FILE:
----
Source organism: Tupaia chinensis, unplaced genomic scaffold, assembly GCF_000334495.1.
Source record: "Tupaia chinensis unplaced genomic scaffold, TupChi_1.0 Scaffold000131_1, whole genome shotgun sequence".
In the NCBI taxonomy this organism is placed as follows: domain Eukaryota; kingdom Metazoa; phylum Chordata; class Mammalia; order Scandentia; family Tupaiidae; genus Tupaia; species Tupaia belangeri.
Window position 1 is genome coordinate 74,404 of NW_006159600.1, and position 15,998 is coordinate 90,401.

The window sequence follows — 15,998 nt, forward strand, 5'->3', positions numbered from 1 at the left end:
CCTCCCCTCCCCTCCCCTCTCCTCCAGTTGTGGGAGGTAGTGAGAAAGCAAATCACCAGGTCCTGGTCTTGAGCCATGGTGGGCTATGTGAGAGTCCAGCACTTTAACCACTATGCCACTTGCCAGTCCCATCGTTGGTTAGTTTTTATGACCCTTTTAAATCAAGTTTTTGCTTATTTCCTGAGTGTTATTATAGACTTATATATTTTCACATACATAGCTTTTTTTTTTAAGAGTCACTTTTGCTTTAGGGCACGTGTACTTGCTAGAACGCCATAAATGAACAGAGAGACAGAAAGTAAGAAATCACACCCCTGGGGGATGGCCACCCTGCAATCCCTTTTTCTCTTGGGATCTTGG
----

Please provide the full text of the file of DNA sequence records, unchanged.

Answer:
Source organism: Tupaia chinensis, unplaced genomic scaffold, assembly GCF_000334495.1.
Source record: "Tupaia chinensis unplaced genomic scaffold, TupChi_1.0 Scaffold000131_1, whole genome shotgun sequence".
In the NCBI taxonomy this organism is placed as follows: domain Eukaryota; kingdom Metazoa; phylum Chordata; class Mammalia; order Scandentia; family Tupaiidae; genus Tupaia; species Tupaia belangeri.
Window position 1 is genome coordinate 74,404 of NW_006159600.1, and position 15,998 is coordinate 90,401.

The window sequence follows — 15,998 nt, forward strand, 5'->3', positions numbered from 1 at the left end:
CCTCCCCTCCCCTCCCCTCTCCTCCAGTTGTGGGAGGTAGTGAGAAAGCAAATCACCAGGTCCTGGTCTTGAGCCATGGTGGGCTATGTGAGAGTCCAGCACTTTAACCACTATGCCACTTGCCAGTCCCATCGTTGGTTAGTTTTTATGACCCTTTTAAATCAAGTTTTTGCTTATTTCCTGAGTGTTATTATAGACTTATATATTTTCACATACATAGCTTTTTTTTTTAAGAGTCACTTTTGCTTTAGGGCACGTGTACTTGCTAGAACGCCATAAATGAACAGAGAGACAGAAAGTAAGAAATCACACCCCTGGGGGATGGCCACCCTGCAATCCCTTTTTCTCTTGGGATCTTGG